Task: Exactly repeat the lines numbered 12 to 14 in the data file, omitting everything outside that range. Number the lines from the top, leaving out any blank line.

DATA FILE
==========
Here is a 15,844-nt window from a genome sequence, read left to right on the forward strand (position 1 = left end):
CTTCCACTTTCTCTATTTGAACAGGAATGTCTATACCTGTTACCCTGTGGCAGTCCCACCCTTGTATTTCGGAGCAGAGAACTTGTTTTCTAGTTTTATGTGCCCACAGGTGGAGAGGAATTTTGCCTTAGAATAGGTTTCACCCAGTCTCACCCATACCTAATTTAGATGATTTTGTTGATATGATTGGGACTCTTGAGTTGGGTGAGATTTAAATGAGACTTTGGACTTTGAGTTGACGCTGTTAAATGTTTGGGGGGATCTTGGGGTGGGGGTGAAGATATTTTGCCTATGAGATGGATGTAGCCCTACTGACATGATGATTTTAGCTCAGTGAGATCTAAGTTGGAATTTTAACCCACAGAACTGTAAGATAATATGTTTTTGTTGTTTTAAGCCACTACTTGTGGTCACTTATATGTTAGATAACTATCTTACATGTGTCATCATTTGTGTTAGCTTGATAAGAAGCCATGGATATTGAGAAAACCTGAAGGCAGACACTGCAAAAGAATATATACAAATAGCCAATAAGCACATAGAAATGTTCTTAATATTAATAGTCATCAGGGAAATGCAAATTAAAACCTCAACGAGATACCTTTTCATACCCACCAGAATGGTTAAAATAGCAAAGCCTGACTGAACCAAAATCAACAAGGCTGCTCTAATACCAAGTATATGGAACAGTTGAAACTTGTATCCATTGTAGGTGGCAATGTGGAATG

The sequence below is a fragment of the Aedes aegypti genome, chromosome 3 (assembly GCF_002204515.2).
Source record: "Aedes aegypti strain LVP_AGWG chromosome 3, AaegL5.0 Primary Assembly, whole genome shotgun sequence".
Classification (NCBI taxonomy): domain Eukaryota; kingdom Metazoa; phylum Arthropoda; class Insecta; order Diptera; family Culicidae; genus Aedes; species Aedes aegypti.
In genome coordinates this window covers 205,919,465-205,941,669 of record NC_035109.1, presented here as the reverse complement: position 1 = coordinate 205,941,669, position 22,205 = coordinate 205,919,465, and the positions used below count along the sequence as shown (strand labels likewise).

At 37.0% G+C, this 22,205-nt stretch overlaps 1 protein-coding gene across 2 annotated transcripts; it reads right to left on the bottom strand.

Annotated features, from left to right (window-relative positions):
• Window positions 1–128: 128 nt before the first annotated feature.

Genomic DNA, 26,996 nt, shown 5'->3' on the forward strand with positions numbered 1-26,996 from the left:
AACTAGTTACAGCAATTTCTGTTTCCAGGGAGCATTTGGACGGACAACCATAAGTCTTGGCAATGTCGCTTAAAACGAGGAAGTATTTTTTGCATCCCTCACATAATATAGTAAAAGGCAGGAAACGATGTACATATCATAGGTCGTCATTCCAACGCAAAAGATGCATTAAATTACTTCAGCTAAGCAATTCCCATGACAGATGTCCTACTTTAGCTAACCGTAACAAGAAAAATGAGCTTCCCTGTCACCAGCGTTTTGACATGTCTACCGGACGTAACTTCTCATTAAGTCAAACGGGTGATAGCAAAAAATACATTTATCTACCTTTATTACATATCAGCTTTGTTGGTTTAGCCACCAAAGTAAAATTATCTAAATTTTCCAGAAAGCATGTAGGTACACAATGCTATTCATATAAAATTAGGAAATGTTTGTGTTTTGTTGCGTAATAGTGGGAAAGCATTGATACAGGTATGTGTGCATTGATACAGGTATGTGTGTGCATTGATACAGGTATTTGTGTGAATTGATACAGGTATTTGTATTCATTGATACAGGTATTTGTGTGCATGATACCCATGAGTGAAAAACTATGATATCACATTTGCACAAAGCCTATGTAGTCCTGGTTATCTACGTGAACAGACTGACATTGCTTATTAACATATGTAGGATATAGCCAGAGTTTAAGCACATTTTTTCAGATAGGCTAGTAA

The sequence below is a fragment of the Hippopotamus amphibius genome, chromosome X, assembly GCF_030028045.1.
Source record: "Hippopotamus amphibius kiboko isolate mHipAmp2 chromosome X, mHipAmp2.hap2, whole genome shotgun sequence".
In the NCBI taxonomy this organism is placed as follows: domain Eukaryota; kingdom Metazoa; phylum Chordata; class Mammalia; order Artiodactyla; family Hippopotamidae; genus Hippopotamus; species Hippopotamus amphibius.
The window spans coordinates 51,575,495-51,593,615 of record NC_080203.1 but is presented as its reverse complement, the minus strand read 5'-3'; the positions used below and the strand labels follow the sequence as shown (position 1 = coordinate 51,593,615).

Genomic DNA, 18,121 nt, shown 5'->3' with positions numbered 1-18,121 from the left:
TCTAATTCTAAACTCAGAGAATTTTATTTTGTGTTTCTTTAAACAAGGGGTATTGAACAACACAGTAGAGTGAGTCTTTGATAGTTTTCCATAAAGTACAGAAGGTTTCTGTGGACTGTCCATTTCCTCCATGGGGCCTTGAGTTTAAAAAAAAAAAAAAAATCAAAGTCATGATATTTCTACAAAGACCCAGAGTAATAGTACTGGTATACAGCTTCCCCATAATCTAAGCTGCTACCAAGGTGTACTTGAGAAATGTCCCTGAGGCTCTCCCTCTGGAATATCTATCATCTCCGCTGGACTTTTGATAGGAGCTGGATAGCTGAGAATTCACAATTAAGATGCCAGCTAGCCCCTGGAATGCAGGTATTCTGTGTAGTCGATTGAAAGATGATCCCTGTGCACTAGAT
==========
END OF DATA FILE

The sequence below is a fragment of the Hippopotamus amphibius genome, chromosome X, assembly GCF_030028045.1.
Source record: "Hippopotamus amphibius kiboko isolate mHipAmp2 chromosome X, mHipAmp2.hap2, whole genome shotgun sequence".
In the NCBI taxonomy this organism is placed as follows: domain Eukaryota; kingdom Metazoa; phylum Chordata; class Mammalia; order Artiodactyla; family Hippopotamidae; genus Hippopotamus; species Hippopotamus amphibius.